1) What Will Be Built at MLK and Central Park Blvd?
On Denver’s Community Planning and Development website, the latest update for 8504 Martin Luther King Blvd. shows the project is still going through the Site Development Plan (SDP) process. The SDP was last submitted on April 19, 2021 and “resubmittal required” is noted. The project description is listed as follows: “The Price Development group is developing a five-story multifamily building in the Stapleton neighborhood along MLK drive and Central Park Ave. The development will consist of 288 units, including studios, one-, two- and three bedrooms. Amenities will include a sky lounge and an outdoor courtyard for tenant use. Parking will be provided in a wrapped garage that will be 5 stories. The site is zoned M-RX-5a.”
The Denver Planning website says “projects that have gone through the SDP process (essentially zoning entitlements, right-of-way improvements, stormwater/wastewater infrastructure review, etc) and received an approval allow the applicant to apply for building permits.” We’ll watch for updates.
2) CPB & I-70 Runway North & South Projects
An updated list of confirmed businesses for these developments was announced June 28. For Runway South (located SE of I-70 and Central Park Blvd.): 1) QuikTrip gas and convenience store; 2) Brandt Hospitality Group 4-story hotel with 106 rooms; 3) Superstar Car Wash. For Runway North (located NW of I-70 & CPB): 1) Chili’s casual dining; 2) PNC Bank with drive-thru ATM; 3) Raising Cane’s chicken finger restaurant, patio and drive-thru; 4) SCL Medical Group primary care facility; 5) Go Church worship and kids’ ministry.
3) Central Park Urban Living Condos
The newly completed condos across the street from the Central Park Rail Station are now home to 132 homeowners who would otherwise have had a tough time in Denver’s housing market. At another time or in other locations, their jobs would enable them to afford middle class housing. At the opening event, Gete Mekonnen, Executive Director of Northeast Denver Housing Center, which pulled together the partners on this project, read some of the new owners’ occupations: accounts receivable specialist, tax examiner, program director, biomedical technician, Denver 9-1-1, small business owner, bus operator, utility worker, pharmacy technician, flight attendant. Qualified buyers earn below 80% of the area median income. For a single person that’s not more than $55,950 and for a household of three it’s $71,950. The project includes 51 one-bedroom and 81 two-bedroom homes. The City provided $2,640,000 in financing from the Affordable Housing Fund toward the $35.9 million project.
4) Are Your Maple Trees Dark Green and Healthy or Bright Light Green and Needing Help?
If your maple, oak and other trees don’t have dark green leaves, chances are that iron chlorosis, or lack of usable iron in the soil, is the culprit. Over time, these trees go from bright light green to yellow, then eventually die. Though Colorado soils tend to have sufficient iron, alkaline soils make it difficult for plants to absorb the iron, according to the Colorado State University (CSU) Extension office. Iron chelated with EDDHA or other options can be used to treat the soil. You can request a soil testing kit online, reach a master gardener and upload photos of problem trees at: https://cmg.extension.colostate.edu/ For more information, see: https://planttalk.colostate.edu/topics/weeds-cultural-problems/2121-iron-chlorosis-trees/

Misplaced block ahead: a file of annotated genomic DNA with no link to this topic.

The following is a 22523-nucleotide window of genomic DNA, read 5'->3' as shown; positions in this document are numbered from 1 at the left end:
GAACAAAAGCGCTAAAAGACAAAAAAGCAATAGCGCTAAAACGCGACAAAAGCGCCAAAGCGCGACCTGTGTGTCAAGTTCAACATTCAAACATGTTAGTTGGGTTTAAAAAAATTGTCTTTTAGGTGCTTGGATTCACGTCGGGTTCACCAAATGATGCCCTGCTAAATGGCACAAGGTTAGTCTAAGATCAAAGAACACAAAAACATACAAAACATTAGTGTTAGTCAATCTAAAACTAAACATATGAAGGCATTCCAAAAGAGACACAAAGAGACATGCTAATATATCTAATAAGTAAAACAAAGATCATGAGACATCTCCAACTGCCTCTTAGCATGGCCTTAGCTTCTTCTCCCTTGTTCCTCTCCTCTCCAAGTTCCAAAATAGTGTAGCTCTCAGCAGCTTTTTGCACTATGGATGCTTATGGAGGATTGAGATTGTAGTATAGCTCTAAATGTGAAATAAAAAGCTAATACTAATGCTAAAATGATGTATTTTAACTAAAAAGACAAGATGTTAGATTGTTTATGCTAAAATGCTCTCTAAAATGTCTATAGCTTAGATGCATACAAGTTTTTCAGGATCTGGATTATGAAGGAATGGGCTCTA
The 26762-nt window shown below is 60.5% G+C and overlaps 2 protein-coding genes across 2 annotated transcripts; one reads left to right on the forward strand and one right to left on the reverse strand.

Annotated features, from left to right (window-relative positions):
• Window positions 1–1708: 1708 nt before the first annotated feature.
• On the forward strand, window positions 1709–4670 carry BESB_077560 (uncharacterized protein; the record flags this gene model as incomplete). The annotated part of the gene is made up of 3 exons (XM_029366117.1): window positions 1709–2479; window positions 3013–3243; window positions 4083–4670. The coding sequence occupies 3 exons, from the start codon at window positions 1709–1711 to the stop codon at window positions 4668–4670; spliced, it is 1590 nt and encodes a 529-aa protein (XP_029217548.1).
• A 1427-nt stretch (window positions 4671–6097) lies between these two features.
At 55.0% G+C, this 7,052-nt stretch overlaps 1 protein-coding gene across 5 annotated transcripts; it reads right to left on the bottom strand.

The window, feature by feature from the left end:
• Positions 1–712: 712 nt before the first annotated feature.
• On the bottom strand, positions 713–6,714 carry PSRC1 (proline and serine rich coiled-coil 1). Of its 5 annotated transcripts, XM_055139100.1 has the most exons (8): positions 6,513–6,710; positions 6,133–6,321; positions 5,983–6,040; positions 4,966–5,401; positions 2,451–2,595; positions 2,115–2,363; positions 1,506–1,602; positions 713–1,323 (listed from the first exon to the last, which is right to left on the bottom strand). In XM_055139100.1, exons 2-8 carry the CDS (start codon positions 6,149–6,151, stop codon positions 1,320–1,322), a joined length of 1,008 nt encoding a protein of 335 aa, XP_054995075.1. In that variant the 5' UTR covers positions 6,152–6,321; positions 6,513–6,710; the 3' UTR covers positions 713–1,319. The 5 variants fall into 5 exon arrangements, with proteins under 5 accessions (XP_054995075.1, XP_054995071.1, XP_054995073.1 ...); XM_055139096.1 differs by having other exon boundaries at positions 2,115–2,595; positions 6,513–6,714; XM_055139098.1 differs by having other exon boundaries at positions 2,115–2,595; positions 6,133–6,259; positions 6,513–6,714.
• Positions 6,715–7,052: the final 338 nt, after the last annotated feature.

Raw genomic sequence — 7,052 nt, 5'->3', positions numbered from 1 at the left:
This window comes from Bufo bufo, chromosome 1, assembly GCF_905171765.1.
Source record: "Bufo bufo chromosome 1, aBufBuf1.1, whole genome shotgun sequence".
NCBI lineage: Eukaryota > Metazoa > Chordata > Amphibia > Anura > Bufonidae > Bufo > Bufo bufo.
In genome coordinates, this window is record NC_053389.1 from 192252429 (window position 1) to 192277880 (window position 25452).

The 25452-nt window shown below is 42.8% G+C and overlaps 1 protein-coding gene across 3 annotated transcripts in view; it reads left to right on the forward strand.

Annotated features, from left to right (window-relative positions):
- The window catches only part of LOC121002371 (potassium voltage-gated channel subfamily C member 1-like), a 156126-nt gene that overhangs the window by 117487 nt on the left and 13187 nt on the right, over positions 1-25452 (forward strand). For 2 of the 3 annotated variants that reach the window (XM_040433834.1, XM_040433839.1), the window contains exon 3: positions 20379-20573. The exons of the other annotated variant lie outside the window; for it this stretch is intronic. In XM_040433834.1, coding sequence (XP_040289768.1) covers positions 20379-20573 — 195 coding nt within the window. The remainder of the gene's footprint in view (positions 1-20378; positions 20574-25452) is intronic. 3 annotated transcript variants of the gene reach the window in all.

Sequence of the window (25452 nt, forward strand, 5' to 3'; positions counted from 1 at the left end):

5) More Airplane Noise in NE Denver Recently
DIA got an Airport Improvement Program (AIP) grant from the FAA to do maintenance and updates on Runway 16L/34R, a runway that is typically used in 40% of their operations, mostly departures, says Alex Renteria, DIA Public Information Officer. Maintenance at DIA is ongoing with annual AIP grants from the FAA, says Renteria, but with the airport now 25 years old, this grant triggered a major 6-month project. Concrete panels on the runway are being repaired and replaced as needed, all the lighting is being replaced with LEDs, and signage is being updated. The project on the 12,000-foot-long by 150-feet-wide runway started on May 17 and is expected to be completed in September. To accommodate this runway closure while maintaining the same level of flight operations, different runway configurations are now being used—and NE Denver residents are hearing more airplanes overhead.
Front Porch photos by Steve Larson
The plane noise is coming from planes now flying directly over the neighborhood due to a recent FAA change of flight paths where plane paths are now realigned to form ‘highways’ in the sky. Unfortunately, Central Park neighborhoods are under such a highway. This is an issue reported in many major cities with lawsuits against FAA going nowhere because fuel savings trump quality of life issues. Just Google Denver FAA flight paths and you can find a bunch of articles about it.
Chain restaurants, another bank, and a kid’s ministry? This area had so much potential. What a disappointment.